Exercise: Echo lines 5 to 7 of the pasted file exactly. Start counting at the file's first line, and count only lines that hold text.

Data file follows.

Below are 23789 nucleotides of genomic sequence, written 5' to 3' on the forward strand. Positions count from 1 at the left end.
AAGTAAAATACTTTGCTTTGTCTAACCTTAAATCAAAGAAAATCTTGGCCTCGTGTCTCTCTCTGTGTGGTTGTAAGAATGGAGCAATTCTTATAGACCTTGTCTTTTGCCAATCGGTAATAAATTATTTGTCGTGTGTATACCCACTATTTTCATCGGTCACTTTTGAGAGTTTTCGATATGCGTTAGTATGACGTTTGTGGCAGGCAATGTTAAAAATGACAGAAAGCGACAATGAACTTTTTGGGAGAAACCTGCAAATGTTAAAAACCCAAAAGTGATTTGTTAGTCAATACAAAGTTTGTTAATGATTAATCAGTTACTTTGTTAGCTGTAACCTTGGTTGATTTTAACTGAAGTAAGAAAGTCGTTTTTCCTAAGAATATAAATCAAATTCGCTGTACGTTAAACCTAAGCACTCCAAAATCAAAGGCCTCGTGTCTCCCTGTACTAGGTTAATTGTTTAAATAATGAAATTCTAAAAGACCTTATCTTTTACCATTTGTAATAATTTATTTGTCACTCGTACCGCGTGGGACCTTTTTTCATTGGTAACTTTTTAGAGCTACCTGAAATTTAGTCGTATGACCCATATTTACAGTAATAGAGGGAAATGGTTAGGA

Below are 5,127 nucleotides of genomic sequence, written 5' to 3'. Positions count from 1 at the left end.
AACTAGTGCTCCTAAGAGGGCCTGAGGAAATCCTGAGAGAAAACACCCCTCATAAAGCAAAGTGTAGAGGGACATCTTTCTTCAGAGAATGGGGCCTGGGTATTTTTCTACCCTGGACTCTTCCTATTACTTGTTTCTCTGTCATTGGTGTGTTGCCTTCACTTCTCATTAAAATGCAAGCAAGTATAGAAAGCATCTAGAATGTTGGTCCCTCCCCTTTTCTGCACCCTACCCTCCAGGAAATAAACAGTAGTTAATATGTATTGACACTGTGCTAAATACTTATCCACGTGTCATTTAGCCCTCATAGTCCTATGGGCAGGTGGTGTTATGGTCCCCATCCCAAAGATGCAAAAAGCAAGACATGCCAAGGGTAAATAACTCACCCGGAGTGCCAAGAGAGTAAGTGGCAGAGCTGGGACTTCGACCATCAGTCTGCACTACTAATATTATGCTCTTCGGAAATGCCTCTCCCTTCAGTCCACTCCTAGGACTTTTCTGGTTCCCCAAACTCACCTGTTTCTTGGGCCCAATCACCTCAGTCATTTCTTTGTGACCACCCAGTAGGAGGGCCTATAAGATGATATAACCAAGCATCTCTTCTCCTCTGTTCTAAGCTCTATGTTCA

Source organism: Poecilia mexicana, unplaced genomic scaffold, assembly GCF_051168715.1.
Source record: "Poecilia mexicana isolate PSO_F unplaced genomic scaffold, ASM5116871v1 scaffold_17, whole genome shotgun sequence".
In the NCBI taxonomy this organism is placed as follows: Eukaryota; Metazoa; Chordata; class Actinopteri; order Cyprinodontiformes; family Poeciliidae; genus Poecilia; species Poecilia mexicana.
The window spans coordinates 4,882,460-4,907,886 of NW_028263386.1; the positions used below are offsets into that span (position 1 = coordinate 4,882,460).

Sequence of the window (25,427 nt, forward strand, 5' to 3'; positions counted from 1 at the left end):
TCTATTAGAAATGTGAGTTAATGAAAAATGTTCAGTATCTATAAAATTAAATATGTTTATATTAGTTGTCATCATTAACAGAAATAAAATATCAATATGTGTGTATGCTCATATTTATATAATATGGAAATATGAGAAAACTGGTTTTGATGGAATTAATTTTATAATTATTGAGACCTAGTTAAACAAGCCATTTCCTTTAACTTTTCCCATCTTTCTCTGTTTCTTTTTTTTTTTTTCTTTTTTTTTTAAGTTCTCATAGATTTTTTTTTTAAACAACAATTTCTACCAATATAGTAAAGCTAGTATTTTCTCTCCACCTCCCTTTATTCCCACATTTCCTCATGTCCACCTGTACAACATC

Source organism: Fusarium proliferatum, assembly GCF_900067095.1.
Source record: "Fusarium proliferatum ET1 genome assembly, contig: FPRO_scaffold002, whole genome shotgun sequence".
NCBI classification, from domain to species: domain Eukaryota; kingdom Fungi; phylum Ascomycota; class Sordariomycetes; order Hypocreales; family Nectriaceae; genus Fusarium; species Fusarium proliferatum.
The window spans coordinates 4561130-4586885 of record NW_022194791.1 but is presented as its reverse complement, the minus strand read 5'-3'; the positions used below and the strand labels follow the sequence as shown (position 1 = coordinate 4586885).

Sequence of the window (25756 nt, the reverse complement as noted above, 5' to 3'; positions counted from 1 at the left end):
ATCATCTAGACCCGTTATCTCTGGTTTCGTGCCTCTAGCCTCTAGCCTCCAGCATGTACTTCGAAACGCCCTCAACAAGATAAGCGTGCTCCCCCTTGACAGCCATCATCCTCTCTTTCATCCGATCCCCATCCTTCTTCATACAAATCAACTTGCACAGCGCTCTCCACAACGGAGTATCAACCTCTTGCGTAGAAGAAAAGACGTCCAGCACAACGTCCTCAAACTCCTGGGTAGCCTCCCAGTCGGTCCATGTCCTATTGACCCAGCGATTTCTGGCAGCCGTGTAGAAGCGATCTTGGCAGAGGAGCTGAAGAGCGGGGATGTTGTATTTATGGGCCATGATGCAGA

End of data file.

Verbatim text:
Source organism: Poecilia mexicana, unplaced genomic scaffold, assembly GCF_051168715.1.
Source record: "Poecilia mexicana isolate PSO_F unplaced genomic scaffold, ASM5116871v1 scaffold_17, whole genome shotgun sequence".
In the NCBI taxonomy this organism is placed as follows: Eukaryota; Metazoa; Chordata; class Actinopteri; order Cyprinodontiformes; family Poeciliidae; genus Poecilia; species Poecilia mexicana.